When you were young, you thought, said and did things that weren’t politically correct.
But someone corrected you, and you learned.
Here you are now.
Political correctness is something you care about, or you’re at least well versed in what it means. Because it’s part of the society you live in.
The problem is, that politically incorrect little boy or girl you once were — never grew up.
You might have gotten older and more sophisticated, but he or she is still with you.
You inner child, ego, subconscious, emotional self — however you want to personify it — won’t “go away.”
Because you are multidimensional as long as you’re breathing.
Feelings don’t lie
We get really good at lying to ourselves about our feelings.
Emotions aren’t always politically correct
Emotions are contingent upon the thought processes that underpin them. Oftentimes what you (subconsciously) think — is politically incorrect. Because it’s self-centered, myopic, angry, or a social heuristic (like a stereotype). And you’ve been especially conditioned in certain (dysfunctional) ways as a defense against pain and disappointment.
If you pay attention to what you’re really feeling (which means, what you’re really thinking), you’ll notice that it’s not always nice.
Let’s look at an illustration.
How a boy’s autism affects his older sister
At 8:29 in Part I of Robert Macneil’s “Autism Now” series on PBS Newshour, Macneil describes how his grandson Nick’s autism affects his family.
He proceeds to interview Nick’s older sister, 10-year-old Neely (Macneil’s granddaughter). Pay attention to the bold phrases:
ROBERT MACNEIL: When you think about the future with Nick, what do you feel about that?
NEELY: Well, I hope that I — I hope that he doesn’t have to stay with me, kind of, and that I hope that he gets healed soon. Sometimes when other people, they — their lives seem perfect, and when yours — when yours — you have to do something that you don’t like, you don’t usually want to do it, and though your autistic sibling does, and it seems unfair. And it seems like they get what they want and you don’t.
Notice how Neely says that she doesn’t want to have to take care of her brother for the rest of her life? And that it’s unfair that her life revolves around his needs?
That’s not at all politically correct. But it’s how she feels.
And just because she feels that way doesn’t mean that she always will feel that way. Or that she has to act on those feelings in a destructive way. Or that she will always resent her brother. Or that she is a bad or ungrateful child.
By admitting to herself how she truly feels, she’ll be much more likely to remember them and heal them, down the road when she’s old enough to fully process them and choose her responsibilities.
If Neely were to suppress her true feelings, the wound would be buried, and she’d have much less chance to heal in adulthood.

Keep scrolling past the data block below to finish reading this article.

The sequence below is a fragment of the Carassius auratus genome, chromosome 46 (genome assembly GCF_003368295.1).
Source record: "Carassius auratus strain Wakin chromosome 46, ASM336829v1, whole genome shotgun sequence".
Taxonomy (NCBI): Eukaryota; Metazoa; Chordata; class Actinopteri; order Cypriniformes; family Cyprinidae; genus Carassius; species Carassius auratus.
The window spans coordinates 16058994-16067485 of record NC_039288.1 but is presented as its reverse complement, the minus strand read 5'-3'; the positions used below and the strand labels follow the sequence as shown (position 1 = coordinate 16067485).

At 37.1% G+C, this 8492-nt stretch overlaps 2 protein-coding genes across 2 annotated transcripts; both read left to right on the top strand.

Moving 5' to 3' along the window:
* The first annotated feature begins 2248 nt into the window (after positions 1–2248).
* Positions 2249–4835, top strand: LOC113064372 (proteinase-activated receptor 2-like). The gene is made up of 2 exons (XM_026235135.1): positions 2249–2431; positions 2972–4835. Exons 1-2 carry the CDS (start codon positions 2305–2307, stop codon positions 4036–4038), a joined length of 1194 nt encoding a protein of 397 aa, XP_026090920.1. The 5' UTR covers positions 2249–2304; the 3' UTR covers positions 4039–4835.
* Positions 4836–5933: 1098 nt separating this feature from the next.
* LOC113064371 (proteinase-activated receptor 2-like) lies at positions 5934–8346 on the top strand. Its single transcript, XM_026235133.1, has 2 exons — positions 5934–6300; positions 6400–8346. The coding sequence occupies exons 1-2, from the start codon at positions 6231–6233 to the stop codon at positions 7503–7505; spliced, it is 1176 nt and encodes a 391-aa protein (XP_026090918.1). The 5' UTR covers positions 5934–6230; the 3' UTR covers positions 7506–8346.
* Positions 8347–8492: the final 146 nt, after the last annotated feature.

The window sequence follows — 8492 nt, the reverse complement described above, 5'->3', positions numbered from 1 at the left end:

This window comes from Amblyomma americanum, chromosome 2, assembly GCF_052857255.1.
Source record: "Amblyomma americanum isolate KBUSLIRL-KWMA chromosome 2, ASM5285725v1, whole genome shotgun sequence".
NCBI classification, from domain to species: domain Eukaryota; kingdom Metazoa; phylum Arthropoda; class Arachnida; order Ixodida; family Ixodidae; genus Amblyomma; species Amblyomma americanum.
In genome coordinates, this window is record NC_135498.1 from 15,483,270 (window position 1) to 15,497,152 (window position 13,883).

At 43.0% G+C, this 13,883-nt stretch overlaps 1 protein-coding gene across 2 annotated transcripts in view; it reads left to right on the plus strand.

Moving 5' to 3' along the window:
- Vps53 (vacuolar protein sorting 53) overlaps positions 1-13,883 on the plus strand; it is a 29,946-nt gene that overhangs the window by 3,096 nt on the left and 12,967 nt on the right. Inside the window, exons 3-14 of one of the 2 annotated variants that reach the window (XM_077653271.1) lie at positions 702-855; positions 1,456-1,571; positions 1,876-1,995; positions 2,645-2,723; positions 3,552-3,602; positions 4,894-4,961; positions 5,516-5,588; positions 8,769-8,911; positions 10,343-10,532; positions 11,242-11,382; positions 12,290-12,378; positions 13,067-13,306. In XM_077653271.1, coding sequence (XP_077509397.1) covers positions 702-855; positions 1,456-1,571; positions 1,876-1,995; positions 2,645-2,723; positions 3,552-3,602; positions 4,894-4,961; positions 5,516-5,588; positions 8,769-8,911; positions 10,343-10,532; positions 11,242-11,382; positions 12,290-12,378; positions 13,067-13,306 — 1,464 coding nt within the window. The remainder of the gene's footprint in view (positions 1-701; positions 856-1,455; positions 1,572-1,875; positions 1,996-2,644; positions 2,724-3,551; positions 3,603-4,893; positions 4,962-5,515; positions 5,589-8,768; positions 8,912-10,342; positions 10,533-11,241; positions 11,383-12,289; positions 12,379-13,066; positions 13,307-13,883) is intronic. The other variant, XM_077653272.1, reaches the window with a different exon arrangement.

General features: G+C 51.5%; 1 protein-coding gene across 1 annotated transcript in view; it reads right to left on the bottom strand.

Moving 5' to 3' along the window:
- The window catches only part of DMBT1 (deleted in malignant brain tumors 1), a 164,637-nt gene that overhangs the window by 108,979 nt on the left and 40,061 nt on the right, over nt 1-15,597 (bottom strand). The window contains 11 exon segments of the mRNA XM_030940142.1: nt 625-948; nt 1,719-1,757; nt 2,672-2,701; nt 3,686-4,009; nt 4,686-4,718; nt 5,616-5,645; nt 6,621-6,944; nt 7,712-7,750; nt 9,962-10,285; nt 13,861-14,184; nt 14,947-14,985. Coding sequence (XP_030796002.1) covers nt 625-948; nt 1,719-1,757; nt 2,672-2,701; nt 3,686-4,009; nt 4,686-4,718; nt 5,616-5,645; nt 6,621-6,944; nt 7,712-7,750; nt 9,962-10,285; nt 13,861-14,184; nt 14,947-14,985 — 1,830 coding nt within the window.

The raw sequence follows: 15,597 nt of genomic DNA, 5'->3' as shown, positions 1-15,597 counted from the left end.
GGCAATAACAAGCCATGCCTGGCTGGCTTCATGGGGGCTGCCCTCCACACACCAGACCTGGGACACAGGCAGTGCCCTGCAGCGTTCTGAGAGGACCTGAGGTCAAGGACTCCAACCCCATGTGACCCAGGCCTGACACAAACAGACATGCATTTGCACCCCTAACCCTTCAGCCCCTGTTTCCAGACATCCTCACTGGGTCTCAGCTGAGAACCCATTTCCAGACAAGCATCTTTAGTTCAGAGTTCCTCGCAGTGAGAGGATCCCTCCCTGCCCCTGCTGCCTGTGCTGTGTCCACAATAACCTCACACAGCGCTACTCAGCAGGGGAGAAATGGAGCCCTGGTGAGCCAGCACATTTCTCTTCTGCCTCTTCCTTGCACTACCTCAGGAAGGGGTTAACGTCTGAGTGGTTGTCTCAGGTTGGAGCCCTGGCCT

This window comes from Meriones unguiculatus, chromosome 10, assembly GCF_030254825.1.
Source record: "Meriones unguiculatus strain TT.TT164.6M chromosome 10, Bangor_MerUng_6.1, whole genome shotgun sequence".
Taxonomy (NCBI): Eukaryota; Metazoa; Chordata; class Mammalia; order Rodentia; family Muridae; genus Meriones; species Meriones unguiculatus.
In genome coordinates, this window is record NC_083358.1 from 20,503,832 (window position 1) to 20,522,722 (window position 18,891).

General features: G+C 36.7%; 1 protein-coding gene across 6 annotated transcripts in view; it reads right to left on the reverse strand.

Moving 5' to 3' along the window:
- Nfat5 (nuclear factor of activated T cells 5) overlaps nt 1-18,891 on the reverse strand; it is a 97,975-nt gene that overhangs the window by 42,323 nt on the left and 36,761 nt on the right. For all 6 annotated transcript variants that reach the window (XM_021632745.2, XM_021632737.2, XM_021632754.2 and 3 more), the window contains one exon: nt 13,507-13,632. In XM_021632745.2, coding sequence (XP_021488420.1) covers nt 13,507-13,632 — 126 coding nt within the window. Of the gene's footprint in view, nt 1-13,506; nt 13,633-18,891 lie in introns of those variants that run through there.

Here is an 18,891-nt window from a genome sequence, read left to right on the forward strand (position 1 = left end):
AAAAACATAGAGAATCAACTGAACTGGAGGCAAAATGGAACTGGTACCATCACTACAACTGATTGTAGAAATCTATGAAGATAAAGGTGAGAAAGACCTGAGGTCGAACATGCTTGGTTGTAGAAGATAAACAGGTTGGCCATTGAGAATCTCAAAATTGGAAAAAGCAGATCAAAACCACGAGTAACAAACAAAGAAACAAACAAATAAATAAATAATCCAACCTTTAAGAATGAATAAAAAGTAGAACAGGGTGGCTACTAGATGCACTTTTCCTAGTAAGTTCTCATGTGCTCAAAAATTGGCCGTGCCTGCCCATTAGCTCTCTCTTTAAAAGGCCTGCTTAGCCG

Staying true to your feelings
In the next part of the interview, Neely’s grandfather tries to talk her out of her feelings by using a cognitive reframe:
ROBERT MACNEIL: Well, one of the things about life is that we all learn we have to do things we don’t want to do, whether there’s autism around or not.
It’s an indirect way of saying: “Are you sure you want to feel this way? It might be unreasonable.”
But having the honesty of a child, Nelly doesn’t let him convince her not to feel the way she feels:
NEELY: Yes, but it seems like it happens too much. I mean, there’s going to be a few times when that happens, but it seems with an autistic brother or sister, it always happens.
It’s as if she’s saying:
I’m not talking about some general notion about life, and how it’s not always roses. I’m talking about my life — and how it revolves around someone else’s needs.
What Nelly essentially does is healthily deflect a deflection made by Macneil — which he made as an attempt to minimize her negative emotional response to her brother’s autism.
This exchange is much more powerful to watch (you can fast-forward to 8:29) because you can sense how conflicted Neely is to show her true feelings. And how she has the courage to be honest nonetheless.
Neely is very lucky that her grandfather gives her a safe space to talk about her feelings. I cannot emphasize this enough.
You can’t be 100% politically correct, but you can create your safe space
When you were Neely’s age, you felt like she did about many things. You felt that things weren’t fair. That it could have been so much better. It’s only natural. No child lives in a perfect world.
As you grew up, you learned how to turn off, ignore, or disidentify with those feelings. And you probably had lots of pressure from older people to banish your emotions in order to be a “good person.”
Today there are probably still certain things that don’t feel fair to you. And no matter how hard to you try to shed your emotional baggage, it still walks around with you.
You can’t really “fix” that. But you can deal with it.
By creating a safe space to embrace your true feelings.
That place may be:
The actual space doesn’t matter. But it has to feel safe. You have to feel encouraged to express yourself, honestly.
Which means you can’t be worrying about being:
So unless you have working agreements with someone who can respect you — without violating you in the any of the above ways (or at least without doing so and then failing to make amends after) — you’re probably best building your safe space in solitude.
Not all of us were so lucky to be accepted for how we truly felt as children.
But all we can do now is make sure that we are heard today. And really, we only need to be heard — by ourselves.
But don’t forget
No one can be politically correct 100% of the time.
Political “correctness” is a human construct, subject to change.
It doesn’t exist in an objective sense that we can verify with 100% accuracy. And we constantly re-negotiate what it means.
You’re the only authority who matters in your life.
Start living that way.